Mitogenic effect of gut wall and skeletal muscle on the neuroepithelium

In order to determine whether the growth-promoting action of back-transplanted muscle on the neuroepithelium is to increase the rate of cell proliferation, host embryos were incubated with [3H]TdR either immediately after placement of the grafts, or 2 h prior to killing the embryos. Quail or mouse gut and skeletal muscle were used to provoke the spinal cord reaction. When [3H]TdR was applied immediately after implantation of a graft of quail skeletal muscle virtually all cells of the chick host neuroepithelium on both sides were radioautographically labeled 24 h later; however, since there were more neuroepithelial cells on the operated than on the nonoperated side, there were also more [3H]TdR-labeled cells on the side of the neural tube that faced the graft (the ratio of the number of [3H]TdR labeled cells on the operated side to that of the contralateral side was 2. 4+0. 5; P<0. 001). Since [3H]TdR remains in the closed system of the egg for an extended period of time, these experiments indicate that each of the cells of the neuroepithelium passed through or entered the S phase of the cell cycle at some time during the 24 h following grafting and that more cells did so on the experimental than the control side. Because all of the neuroepithelial cells were labeled, however, these experiments neither established that the grafts exerted a mitogenic action on the neuroepithelium, nor, if there was a mitogenic action, when it occurred. [3H]TdR was therefore applied at 4h, 7h, 15h, and 22 h following surgery and the embryos were killed 2 h later. This modification of the timing of the administration of [3H]TdR permitted the number of cells entering the S phase of the cell cycle to be estimated at each of these times. For each section in which the graft was visible, the total number of cells and the number of cells radioautographically labeled by [3H]TdR were determined ipsilateral and contralateral to the graft. As in previous experiments (Rothman et al. 1987), the contralateral side served as a paired control to which the operated side was compared. No significant increase in cell number was observed between experimental and control sides or in the absolute number or proportion of cells radioautographically labeled by [3H]TdR in the neural tubes of chick embryos killed 6h following a graft of quail skeletal muscle (Fig. 5; Table 1). Actually, at this early time, a small but significant decrease was observed in the number of cells labeled by [3H]TdR on the operated side, as compared to the contralateral side of the spinal cord (Table 1). By 9h, however, both the number of [3H]TdR-labeled cells and their proportion of the total cell population on the operated side of the spinal cord were significantly increased over those of the control (Table 1) although the total number of cells on the operated side had not yet increased. The number and proportion of cells labeled by [3H]TdR continued to be greater on the operated than the contralateral side at 17 h (Fig. 6; Table 1) and 24 h (Fig. 7; Table 1). By 17 h and 24 h following insertion of grafts, significant increases in total cell numbers were found on the experimental side as well (Table 1). At 24 h the increase in number of cells was greater than the increase in [3H]TdR-labeled cells. As a result, at 24h, the proportion of cells on the operated side that were labeled by [3H]TdR, though still significantly elevated, was less than it had been earlier. Similar results were obtained for grafts of quail gut (E4 or E8) or skeletal muscle (E8) 24 h after implantation (Table 2). These observations confirm that back-transplants do, in fact, increase the rate of proliferation of the neuroepithelial cells of the neural tube. They also indicate that the effects of the grafts become manifest by between 6 and 9h following surgery. As would be expected from a stimulus to cell proliferation the effect on [3H]TdR uptake precedes a detectable increase in cell number.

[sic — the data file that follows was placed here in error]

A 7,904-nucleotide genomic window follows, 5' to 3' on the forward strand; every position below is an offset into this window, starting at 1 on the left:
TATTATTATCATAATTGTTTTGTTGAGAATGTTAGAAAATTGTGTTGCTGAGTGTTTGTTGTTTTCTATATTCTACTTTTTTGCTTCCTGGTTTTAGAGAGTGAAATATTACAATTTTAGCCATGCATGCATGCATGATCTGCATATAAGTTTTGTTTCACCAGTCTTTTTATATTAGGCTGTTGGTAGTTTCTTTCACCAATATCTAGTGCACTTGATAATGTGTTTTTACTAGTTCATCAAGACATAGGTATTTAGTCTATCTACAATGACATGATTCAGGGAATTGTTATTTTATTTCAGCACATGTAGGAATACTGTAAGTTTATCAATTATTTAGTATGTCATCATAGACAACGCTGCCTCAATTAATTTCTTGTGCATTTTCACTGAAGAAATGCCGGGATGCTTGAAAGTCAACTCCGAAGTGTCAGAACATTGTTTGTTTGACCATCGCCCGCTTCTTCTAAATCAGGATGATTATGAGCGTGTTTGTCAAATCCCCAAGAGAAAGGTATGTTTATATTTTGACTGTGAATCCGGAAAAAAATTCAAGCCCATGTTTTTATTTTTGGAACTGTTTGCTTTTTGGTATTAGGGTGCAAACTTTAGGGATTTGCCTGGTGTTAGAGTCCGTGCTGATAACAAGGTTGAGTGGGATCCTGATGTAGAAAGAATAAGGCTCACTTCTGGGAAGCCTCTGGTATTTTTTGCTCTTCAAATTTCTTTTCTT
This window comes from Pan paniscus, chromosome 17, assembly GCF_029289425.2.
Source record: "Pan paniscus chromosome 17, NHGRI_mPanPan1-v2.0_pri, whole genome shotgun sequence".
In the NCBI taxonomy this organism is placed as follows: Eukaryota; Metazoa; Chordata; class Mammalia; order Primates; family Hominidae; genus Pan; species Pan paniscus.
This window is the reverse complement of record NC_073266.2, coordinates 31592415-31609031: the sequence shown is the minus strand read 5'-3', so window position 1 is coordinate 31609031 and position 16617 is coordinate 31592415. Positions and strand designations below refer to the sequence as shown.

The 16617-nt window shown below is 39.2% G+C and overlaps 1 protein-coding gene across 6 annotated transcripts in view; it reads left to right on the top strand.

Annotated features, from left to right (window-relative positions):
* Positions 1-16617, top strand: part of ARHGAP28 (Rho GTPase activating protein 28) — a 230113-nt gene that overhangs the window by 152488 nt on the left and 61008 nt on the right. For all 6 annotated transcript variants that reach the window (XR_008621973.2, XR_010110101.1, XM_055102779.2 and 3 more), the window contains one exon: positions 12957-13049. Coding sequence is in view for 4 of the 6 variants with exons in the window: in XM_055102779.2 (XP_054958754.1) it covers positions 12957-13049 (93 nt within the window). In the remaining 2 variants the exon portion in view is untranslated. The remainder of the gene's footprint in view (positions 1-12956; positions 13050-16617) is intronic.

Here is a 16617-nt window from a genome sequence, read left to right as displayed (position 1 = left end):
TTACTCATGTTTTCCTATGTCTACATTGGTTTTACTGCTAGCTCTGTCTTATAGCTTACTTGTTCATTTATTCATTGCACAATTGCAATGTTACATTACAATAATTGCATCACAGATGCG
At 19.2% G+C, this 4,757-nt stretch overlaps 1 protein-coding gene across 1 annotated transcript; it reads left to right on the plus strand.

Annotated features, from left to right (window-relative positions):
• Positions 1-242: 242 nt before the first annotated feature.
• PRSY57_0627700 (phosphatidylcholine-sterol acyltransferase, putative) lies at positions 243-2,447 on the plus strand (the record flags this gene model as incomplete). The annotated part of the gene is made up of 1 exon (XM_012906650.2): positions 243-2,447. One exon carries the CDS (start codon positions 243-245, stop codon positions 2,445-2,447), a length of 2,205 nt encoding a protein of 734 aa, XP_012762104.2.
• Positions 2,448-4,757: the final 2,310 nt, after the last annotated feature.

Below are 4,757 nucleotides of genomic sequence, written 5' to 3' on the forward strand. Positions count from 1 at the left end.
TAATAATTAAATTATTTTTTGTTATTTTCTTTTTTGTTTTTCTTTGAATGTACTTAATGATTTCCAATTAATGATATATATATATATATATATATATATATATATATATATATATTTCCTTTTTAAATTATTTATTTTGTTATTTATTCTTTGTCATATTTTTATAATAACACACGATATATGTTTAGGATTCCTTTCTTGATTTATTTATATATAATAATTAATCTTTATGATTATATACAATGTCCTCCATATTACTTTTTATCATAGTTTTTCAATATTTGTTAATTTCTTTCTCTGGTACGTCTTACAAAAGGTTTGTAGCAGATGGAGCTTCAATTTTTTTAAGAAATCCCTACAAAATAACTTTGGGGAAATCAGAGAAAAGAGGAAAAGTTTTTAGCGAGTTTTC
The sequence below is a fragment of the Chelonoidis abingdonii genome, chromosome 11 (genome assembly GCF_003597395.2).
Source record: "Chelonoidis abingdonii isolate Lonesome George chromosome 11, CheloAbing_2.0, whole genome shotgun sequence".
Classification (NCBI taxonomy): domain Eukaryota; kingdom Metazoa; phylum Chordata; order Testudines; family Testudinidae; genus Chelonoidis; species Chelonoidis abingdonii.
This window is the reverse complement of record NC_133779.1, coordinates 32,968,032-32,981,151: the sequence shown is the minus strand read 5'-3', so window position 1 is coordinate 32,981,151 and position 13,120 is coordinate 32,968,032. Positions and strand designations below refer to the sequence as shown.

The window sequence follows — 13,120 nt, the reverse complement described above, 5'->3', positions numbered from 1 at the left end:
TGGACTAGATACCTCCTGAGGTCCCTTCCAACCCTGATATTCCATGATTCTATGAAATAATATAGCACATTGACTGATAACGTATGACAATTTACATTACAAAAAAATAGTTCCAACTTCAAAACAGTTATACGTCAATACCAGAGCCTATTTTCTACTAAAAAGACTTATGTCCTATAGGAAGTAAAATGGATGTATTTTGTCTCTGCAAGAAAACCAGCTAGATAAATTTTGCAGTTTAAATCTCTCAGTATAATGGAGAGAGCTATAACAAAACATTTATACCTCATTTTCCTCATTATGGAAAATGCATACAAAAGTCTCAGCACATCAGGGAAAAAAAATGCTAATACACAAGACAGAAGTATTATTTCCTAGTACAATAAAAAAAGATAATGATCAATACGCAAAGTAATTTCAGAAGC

Table 1.

Effects of back-transplants of quail skeletal muscle or gut on the neural tube of host embryos

Effects of back-transplants of quail skeletal muscle or gut on the neural tube of host embryos
Effects of back-transplants of quail skeletal muscle or gut on the neural tube of host embryos
Table 2.

Comparison of the effects of back-transplants of quail skeletal muscle and gut and murine skeletal muscle on the neural tube of chick host embryos